American Psychiatric Association

May 4, 2024 | View Online | Psychiatric News

Expert Discusses Overcoming Challenges in Advocating for Women

Women comprise over half of the population in the United States, and they also make up a significant portion of APA’s membership. Yet, despite these numbers, women are still unequally represented in leadership positions in medicine, academia, and politics, explained Ludmila De Faria, M.D., this year’s recipient of the Alexandra Symonds Award.

De Faria spoke during her award lecture at APA’s Annual Meeting today. She is the chair of APA’s Committee on Women’s Mental Health and an associate professor in the Department of Psychiatry at the University of Florida. The Alexandra Symonds Award was established in 1997 to honor a woman psychiatrist who has made significant contributions to promoting women’s health and the advancement of women.

Last July, APA’s Board of Trustees approved the creation of the Council on Women’s Mental Health, which will replace the Committee on Women’s Mental Health at the conclusion of the Annual Meeting. “By creating the council, the Board of Trustees recognizes the need for more resources and visibility for the work that the Committee on Women’s Mental Health has already been doing for the last three years,” De Faria said after the Board’s vote.


According to APA’s website, the Council on Women’s Mental Health is responsible for “prioritizing and advancing clinical knowledge and research related to the diagnosis and treatment of psychiatric illnesses unique to women, the treatment of disorders during the reproductive years, the special risk factors and pharmacologic considerations unique to female patients, and health care access and outcome disparities associated with gender, including intersectional issues.”

During her session, De Faria expanded on the ongoing need for advocacy around women’s rights. Yet such work is made more challenging due to women’s lack of representation in leadership positions to push for policies that target issues like the pay gap, reproductive rights, violence against women, maternal mental health, parental leave, and child care.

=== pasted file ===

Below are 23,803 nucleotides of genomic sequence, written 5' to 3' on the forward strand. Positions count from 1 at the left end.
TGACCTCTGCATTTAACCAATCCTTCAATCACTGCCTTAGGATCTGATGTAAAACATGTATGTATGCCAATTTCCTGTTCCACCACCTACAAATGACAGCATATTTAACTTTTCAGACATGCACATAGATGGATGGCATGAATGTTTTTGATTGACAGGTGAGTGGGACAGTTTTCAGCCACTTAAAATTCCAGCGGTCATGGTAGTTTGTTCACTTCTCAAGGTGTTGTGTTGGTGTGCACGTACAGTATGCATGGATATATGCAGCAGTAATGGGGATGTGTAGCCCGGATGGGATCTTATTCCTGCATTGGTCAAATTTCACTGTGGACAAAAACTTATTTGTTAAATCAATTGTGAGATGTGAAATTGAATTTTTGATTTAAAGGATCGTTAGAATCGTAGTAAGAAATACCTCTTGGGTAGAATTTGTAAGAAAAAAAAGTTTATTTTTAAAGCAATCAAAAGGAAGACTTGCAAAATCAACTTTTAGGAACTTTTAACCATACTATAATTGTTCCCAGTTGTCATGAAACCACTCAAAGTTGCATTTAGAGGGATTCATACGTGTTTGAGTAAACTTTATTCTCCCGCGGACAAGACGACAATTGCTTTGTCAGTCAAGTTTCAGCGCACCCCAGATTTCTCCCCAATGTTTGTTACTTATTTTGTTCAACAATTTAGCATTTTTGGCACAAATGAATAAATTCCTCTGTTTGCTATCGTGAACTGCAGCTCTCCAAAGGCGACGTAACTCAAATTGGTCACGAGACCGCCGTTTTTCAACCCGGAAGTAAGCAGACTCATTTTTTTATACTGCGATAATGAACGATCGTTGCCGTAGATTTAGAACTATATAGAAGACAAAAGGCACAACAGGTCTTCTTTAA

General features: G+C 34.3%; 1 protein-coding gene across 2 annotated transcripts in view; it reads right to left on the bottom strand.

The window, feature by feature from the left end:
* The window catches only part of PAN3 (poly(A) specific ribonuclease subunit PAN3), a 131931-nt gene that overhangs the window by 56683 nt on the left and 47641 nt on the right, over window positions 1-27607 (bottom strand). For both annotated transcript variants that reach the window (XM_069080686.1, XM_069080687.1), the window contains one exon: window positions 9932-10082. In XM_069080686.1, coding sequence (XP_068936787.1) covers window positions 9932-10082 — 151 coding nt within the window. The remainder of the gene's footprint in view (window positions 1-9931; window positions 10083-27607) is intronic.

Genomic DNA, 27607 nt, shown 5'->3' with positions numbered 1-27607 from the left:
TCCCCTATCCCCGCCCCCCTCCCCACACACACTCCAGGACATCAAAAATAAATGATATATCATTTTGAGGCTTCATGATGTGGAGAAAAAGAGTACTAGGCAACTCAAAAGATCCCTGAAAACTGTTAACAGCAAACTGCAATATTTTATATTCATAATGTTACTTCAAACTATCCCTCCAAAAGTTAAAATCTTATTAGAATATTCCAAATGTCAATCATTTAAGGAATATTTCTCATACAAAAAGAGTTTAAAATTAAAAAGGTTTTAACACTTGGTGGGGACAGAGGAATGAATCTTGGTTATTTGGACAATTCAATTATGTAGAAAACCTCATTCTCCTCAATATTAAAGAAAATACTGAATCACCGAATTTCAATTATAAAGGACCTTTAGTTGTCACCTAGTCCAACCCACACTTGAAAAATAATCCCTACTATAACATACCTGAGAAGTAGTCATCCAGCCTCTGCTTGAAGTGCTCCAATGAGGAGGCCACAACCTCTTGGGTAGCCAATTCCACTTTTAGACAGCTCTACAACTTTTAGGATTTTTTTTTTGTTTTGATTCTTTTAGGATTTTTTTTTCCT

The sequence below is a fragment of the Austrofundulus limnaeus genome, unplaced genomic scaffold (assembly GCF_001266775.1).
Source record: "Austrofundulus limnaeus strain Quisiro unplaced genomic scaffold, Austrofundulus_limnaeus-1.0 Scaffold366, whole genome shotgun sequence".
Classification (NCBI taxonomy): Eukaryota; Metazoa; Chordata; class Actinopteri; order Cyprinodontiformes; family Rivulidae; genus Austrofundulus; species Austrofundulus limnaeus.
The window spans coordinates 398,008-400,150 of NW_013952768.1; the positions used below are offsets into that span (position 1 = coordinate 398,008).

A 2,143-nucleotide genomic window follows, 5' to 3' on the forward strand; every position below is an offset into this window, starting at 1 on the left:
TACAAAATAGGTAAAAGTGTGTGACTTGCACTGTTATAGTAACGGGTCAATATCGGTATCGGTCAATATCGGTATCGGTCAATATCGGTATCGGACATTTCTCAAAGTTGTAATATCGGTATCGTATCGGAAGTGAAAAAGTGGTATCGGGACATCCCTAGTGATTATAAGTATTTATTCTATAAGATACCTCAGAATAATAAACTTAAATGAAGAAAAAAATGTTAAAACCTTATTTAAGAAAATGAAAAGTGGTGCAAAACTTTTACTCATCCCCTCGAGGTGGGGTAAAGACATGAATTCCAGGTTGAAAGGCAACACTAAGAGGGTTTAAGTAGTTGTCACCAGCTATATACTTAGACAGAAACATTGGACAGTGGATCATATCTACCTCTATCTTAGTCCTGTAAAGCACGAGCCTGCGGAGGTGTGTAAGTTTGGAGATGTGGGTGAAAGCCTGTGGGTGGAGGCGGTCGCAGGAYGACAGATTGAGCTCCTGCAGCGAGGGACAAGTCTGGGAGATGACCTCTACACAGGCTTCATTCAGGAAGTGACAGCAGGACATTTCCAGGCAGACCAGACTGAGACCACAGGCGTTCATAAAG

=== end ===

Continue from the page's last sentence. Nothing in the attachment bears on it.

“The Committee on Women’s Mental Health addressed several of these issues by educating and collaborating with other agencies and APA components to guide research and advocacy related to women,” she said.

Since its formation in 2020, the Committee on Women has written and/or collaborated on numerous position statements related to women’s health and well-being. The committee joined with APA’s Women’s Caucus to write a 2020 position statement on the adverse effects of misogyny and gender bias on women’s health. Further, the committee has collaborated with numerous APA councils in responding to significant issues, such as the sexual abuse of migrants in ICE custody, Medicaid’s coverage of maternal postpartum care, and the threats to women’s reproductive health care rights.


De Faria described several topics of interest identified by the committee that will be handed over to the new council as action items. Among these action items are increasing access to perinatal mental health and reproductive psychiatry. Data from maternal mortality review committees show that suicide, fatal overdoses, and other deaths related to mental disorders are far and away the leading underlying cause of pregnancy-related deaths.

“Due to the impact of untreated perinatal psychiatric illness on maternal and infant outcomes, it is very important to facilitate access to mental health screening and care for pregnant persons,” De Faria said.

Another issue that De Faria said the committee will hand over to the council is the importance of mitigating the effects of climate change, which disproportionately affect women and minoritized populations, she said. Last year, UN Women released the report “Feminist Climate Change: A Framework for Action,” which explains how gender inequality intensifies vulnerability to the impact of climate change.

“A growing body of evidence on gender and climate change identifies negative impacts across a range of economic and social outcomes for women, girls, and gender-diverse people because of underlying gender inequalities and the failure to take gender issues into account in environmental policymaking,” the report stated.

“Members of the committee are participating in several sessions throughout the meeting to present on relevant topics in women’s mental health,” De Faria said. “We hope to have robust participation from the audience to inform future work of the Council on Women.” ■